Dear Mr. Berko: Do you think interest rates are going to rise? Because I believe they will soon, I would like to sell U.S. Treasury bonds short. What's the best way to do this?
Dear PT: A short sale is betting that an investment will decline in value, and if it declines, you will make a profit equal to the dollar value of the decline. Assume Holy Mackerel shares (HM) trade at $25, and you decide to sell 100 shares of HM “short” at $25 because you know the company will report a sharp drop in sales and earnings. You don't own HM stock, so your broker will borrow 100 shares from his inventory for you to sell. And when the HM trade settles, you have a $2,500 credit in your account, and the borrowed shares must be returned to your broker eventually. Now two months have passed, and by golly, you were as right as green grass and sunshine. HM reported a revenue and earnings decline of 25 percent, and the stock fell to $15. So you purchase 100 HM shares using $1,500 of the $2,500 credit in your account. The just-purchased HM shares are returned to the broker's inventory, and you make a profit ($2,500 minus $1,500) of $1,000. Not shabby for two months of work! Anyone can do it. It's duck soup, easy as pie and simple as Simon. However, both times I decided to sell short, I lost money — not much but enough to give me agita.
Selling short is patently, outright and downright speculation. Short sellers are uptight people. They never smile. They have high blood pressure, stinky breath and acidic stomachs, and they are constantly blinking, have nervous ticks and are frequently constipated. I am not good at speculating, never have been and don't care to be. My schtick is long-term investing with dividend growth issues. So when the market tanks and values of good stocks decline, I still will be owning those good stocks and getting dividends every quarter; they're like gifts that keep on giving.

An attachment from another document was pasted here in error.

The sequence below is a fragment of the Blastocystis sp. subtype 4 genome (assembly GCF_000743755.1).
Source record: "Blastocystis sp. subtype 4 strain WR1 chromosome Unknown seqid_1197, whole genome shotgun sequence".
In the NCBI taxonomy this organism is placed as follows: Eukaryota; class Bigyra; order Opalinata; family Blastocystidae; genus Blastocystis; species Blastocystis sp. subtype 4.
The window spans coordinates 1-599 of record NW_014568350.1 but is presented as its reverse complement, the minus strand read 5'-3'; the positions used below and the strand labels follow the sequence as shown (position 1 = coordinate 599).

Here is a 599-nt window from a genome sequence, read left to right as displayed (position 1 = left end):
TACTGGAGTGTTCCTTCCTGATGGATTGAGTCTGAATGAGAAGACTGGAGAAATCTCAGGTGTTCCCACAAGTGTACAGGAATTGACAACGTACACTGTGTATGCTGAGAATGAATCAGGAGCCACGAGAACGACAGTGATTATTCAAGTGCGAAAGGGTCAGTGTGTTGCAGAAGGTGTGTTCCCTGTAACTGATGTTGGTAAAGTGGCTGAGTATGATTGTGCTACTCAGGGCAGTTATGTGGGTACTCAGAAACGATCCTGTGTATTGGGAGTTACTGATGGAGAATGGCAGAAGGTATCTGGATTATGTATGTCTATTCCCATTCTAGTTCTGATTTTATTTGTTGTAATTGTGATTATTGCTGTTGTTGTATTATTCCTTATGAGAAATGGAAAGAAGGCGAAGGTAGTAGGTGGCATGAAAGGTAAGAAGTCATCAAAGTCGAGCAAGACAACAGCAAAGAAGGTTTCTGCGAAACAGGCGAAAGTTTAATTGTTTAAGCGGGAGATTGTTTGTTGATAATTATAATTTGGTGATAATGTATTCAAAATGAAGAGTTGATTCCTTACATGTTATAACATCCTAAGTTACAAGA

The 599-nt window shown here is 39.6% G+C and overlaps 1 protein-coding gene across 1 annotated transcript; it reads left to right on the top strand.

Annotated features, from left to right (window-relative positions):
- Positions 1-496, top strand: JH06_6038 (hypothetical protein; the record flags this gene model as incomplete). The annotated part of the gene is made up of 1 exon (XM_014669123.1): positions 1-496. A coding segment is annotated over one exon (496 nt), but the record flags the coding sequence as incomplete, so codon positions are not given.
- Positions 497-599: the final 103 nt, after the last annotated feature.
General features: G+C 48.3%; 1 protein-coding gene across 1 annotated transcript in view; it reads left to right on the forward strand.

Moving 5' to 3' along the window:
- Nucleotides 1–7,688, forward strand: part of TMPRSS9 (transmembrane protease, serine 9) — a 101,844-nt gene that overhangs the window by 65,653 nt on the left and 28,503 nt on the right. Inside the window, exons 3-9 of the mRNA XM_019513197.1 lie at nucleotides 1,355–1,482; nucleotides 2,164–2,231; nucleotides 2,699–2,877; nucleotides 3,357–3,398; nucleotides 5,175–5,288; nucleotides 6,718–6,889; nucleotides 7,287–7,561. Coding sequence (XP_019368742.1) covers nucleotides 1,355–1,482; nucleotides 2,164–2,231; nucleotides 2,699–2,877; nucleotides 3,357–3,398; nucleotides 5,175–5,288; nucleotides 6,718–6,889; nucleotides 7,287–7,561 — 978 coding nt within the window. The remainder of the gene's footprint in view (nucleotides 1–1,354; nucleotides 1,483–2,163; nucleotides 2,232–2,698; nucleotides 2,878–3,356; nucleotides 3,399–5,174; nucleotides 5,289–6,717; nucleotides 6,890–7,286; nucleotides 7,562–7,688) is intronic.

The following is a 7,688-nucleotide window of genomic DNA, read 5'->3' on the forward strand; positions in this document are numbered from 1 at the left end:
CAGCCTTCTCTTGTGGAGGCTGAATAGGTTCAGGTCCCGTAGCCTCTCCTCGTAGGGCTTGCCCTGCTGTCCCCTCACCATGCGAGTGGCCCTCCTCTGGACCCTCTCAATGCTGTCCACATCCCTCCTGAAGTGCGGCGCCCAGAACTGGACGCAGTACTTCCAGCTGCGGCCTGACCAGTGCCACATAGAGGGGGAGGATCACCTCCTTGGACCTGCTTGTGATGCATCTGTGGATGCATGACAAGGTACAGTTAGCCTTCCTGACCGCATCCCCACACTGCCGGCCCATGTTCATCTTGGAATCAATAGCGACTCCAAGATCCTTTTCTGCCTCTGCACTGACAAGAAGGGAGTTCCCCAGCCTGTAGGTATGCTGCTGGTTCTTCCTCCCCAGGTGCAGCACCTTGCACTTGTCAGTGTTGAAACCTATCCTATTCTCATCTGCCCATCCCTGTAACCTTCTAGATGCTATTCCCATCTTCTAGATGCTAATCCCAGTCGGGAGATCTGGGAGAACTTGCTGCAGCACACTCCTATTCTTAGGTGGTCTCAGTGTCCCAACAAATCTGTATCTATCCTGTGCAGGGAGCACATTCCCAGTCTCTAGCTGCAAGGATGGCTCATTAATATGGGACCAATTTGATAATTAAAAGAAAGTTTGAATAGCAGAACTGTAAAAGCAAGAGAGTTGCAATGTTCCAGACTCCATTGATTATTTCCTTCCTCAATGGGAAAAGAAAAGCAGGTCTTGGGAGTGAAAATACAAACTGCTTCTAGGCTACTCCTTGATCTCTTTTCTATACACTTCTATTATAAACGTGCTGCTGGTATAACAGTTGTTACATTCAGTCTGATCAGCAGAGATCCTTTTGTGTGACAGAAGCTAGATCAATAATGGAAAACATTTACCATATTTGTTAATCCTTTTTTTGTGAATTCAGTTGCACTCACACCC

And yes, I believe interest rates will rise. I think it's inevitable, and the recent noise coming from the Federal Reserve's Board of Governors seems to confirm it.
However, there are three things we don't know: 1) When will rates rise? 2) How much will rates increase? 3) Will rates remain higher? So if you know the answers to two of the three questions, it might make sense to sell U.S. Treasury bonds short, and you might even make a profit. And the easy way to do that would be to purchase an exchange-traded fund called ProShares UltraShort 20+ Year Treasury (TBT-$65.50). Yes, I said “purchase,” not “sell short.” TBT came public in April 2008 and has assets of $3.4 billion.
Now, listen closely to how this works, because I'm only going to write it once: This investment (TBT) seeks daily investment results that correspond to two times the inverse (-2x) of the daily performance of the Barclays Capital U.S. 20+ Year Treasury Bond Index. TBT purchases derivatives that its advisers believe, in combination, should have similar daily return characteristics as two times the inverse (-2x) of the daily return of the index. And this index includes all publicly traded U.S. Treasury securities that have remaining maturities of at least 20 years. In this instance, if interest rates rose (meaning fixed-rate U.S. Treasury securities would fall in price), the market value of TBT would rise, and you'd be profitable. However, if interest rates fell (meaning fixed-rate U.S. Treasury securities would rise in price), the market value of TBT would fall, and you'd lose money. Cool beans! This certainly would be easier than borrowing U.S. Treasury securities and then repurchasing them.
TBT trades on the Big Board just like a stock, and because a growing number of investors share your feelings, this ETF recently has experienced some big cash inflows. Its 52-week range is a low of $56.32 and a high of $77.40, and the current $65.50 price could be an entry point.
Please address your financial questions to Malcolm Berko, P.O. Box 8303, Largo, FL 33775, or email him at firstname.lastname@example.org.